This legislation signaled a major change in the government’s relationship with the native peoples – Congress now viewed the Native Americans, not as countries outside of its jurisdiction, but as wards of the government. By making Native Americans wards of the U.S. government, Congress presumed that it would be easier to make the policy of assimilation a widely accepted part of the cultural mainstream of America.
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Many U.S. government administrators looked at assimilation as the most practical remedy for what they viewed as “the Indian problem,” and the single permanent method of guaranteeing U.S. interests in the West and the survival of the American Indians. In order to accomplish this, the government urged Native Americans to relocate out of their customary dwellings, move into wooden dwellings and turn into farmers.
The federal government handed down laws that pressed Native Americans to abandon their usual appearance and way of life. Some laws banned traditional religious practices while others instructed Indian males to cut their long hair. Agents on more than two-thirds of American Indian reservations organized tribunals to impose federal regulations that often restricted traditional cultural and religious practices.
To speed the assimilation course, the government established Indian facilities that attempted to quickly and forcefully Americanize Indian kids. As per the founder of the Carlisle Indian School in Pennsylvania, the schools were designed to “kill the Indian and save the man.” To be able to accomplish this objective, the schools required enrollees to speak only English, put on proper American fashion and to replace their Indian names with more “American” ones. These new policies helped bring Native Americans closer to the end of their original tribal identity and the start of their daily life as citizens under the full control of the U.S. administration.
Native American Treaties with the United States
In 1887, Congress approved the General Allotment Act, the most significant part of the U.S. government’s assimilation program, which was created to “civilize” American Indians by teaching them to become farmers. In order to achieve this, Congress wanted to create non-public ownership of Indian land by splitting up reservations, which were collectively owned, and issuing each family their own plot of land.
In addition to this, by forcing the Native Americans onto limited plots, western developers and settlers could purchase the remaining land. The General Allotment Act, also known as the Dawes Act, required that the Indian lands be surveyed and every family be awarded an allotment of between 80 and 160 acres, while unmarried adults were given between 40 to 80 acres; the rest of the land was to be sold. Congress wished that the Dawes Act would breakup Indian tribes and stimulate individual enterprise, while reducing the expense of Indian supervision and providing prime land to be sold to white settlers.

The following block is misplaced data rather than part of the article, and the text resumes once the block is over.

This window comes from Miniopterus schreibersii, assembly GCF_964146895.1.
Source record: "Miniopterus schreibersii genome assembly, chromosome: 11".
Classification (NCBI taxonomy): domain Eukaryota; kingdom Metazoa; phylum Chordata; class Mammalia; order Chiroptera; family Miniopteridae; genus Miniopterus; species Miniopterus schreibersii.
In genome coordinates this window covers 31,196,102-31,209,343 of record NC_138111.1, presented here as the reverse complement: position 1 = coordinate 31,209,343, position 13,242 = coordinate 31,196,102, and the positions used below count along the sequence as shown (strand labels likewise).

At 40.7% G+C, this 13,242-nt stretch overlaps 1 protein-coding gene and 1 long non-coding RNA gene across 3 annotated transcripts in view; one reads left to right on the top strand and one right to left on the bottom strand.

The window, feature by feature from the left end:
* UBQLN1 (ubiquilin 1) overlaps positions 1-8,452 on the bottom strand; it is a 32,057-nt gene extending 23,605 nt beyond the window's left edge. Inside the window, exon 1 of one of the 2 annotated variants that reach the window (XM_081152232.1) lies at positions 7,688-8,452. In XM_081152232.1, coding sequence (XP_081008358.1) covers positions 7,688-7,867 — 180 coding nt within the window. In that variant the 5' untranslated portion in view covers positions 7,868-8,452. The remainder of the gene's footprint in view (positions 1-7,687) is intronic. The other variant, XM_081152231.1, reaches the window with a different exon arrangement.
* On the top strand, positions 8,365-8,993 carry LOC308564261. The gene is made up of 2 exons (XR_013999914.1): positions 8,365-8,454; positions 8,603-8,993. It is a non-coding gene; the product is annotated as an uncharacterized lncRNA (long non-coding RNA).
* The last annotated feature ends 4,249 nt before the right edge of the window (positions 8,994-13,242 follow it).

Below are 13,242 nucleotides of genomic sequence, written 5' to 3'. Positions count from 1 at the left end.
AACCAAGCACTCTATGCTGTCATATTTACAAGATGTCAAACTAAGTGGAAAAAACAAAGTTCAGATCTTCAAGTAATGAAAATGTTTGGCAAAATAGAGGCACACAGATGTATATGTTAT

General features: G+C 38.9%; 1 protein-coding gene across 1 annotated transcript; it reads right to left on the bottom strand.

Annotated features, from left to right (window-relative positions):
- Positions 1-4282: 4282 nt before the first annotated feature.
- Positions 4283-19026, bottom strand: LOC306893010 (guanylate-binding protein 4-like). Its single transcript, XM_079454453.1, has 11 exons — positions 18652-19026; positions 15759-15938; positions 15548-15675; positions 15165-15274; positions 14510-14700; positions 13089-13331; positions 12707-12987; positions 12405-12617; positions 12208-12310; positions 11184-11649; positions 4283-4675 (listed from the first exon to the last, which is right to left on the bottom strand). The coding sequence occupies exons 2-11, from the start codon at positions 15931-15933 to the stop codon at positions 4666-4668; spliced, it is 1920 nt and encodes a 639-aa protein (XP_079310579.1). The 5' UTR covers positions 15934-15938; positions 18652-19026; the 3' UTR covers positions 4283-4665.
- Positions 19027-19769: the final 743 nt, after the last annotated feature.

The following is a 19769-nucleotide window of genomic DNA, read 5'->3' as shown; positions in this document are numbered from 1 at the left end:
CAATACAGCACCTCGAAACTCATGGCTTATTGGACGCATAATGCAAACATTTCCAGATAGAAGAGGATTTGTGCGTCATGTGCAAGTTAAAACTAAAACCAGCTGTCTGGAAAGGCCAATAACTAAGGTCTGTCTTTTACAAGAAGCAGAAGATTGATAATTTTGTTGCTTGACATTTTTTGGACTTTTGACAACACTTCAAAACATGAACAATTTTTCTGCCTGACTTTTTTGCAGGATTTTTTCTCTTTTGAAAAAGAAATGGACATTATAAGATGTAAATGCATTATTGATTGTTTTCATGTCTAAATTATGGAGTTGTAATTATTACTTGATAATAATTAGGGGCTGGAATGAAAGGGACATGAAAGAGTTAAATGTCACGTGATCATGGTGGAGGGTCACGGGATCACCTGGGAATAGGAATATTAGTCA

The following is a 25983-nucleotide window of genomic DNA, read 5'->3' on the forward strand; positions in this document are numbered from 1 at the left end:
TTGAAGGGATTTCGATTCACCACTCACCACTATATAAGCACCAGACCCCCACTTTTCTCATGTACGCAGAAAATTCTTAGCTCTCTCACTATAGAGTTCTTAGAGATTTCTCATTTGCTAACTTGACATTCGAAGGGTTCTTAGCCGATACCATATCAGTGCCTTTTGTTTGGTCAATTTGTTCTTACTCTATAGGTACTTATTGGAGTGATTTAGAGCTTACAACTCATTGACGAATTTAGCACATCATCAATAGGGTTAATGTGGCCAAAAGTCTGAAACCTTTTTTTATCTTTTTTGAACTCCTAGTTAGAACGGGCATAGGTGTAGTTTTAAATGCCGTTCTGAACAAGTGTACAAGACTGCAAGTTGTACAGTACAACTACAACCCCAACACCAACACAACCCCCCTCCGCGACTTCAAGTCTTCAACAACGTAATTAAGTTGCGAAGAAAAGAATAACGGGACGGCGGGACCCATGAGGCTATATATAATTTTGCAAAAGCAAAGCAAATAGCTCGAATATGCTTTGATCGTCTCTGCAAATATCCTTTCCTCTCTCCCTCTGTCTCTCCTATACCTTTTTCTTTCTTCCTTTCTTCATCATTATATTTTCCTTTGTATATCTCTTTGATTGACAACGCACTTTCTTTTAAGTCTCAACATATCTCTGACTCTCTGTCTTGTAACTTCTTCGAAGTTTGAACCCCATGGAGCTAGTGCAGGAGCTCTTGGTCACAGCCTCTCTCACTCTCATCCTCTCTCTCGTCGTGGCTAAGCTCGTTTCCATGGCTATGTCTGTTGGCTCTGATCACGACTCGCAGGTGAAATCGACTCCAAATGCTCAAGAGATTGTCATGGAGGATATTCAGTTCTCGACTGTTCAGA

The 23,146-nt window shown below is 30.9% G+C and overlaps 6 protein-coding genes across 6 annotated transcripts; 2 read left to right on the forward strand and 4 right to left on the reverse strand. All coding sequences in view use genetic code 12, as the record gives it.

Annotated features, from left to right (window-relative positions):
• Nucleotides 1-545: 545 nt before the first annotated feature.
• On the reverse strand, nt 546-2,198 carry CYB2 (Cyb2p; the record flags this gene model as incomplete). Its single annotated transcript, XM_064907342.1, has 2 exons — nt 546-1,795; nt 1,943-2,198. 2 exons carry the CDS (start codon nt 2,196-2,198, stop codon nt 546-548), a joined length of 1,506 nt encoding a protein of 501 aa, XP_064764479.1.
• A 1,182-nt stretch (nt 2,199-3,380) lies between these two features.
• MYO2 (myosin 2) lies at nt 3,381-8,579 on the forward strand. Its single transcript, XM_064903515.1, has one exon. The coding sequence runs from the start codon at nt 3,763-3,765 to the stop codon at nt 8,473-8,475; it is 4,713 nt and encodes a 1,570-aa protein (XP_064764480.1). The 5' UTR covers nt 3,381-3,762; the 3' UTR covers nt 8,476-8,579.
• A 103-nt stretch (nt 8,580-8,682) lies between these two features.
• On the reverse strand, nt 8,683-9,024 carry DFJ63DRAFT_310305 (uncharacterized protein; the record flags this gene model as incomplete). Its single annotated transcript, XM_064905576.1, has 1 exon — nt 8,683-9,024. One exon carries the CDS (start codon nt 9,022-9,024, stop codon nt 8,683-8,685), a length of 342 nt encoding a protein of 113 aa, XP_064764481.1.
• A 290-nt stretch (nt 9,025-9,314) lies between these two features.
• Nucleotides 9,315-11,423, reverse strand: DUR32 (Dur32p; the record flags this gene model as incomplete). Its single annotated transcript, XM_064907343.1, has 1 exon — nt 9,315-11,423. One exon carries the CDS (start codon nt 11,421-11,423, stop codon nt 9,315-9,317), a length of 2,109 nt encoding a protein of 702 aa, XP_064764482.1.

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The Dawes Act turned out to be disastrous for the American Indians; over the next generations they lived under regulations that outlawed their traditional way of living yet did not supply the crucial resources to support their businesses and families. Dividing the reservations into smaller parcels of land led to the significant decrease of Indian-owned property. Within three decades, the people had lost in excess of two-thirds of the region that they had controlled before the Dawes Act was passed in 1887; the majority of the remaining land was purchased by white settlers.
Usually, Native Americans were cheated out of their allotments or were forced to sell their land in order pay bills and take care of their own families. Consequently, the Indians were not “Americanized” and were routinely unable to become self-supporting farmers or ranchers, as the makers of the Act had anticipated. Further, it created anger among Indians for the U.S. government, as the allotment operation often ruined land that was the spiritual and societal hub of their days.
Native American Culture
Between 1850 and 1900, life for Native Americans changed substantially. Due to U.S. government policies, American Indians were forced from their housing as their native lands were parceled out. The Plains, which they had previously roamed without limits, were now filling with white settlers.
The Upshot of the Indian Wars
Over all these years the Indians had been defrauded out of their territory, food and way of living, as the federal government’s Indian policies shoved them on to reservations and attempted to “Americanize” them. Many American Indian bands could not survive relocation, assimilation and military defeat; by 1890 the Native American population was decreased to less than 250,000 people. Due to decades of discriminatory and corrupt policies implemented by the United States authorities between 1850 and 1900, life for the American Indians was altered forever.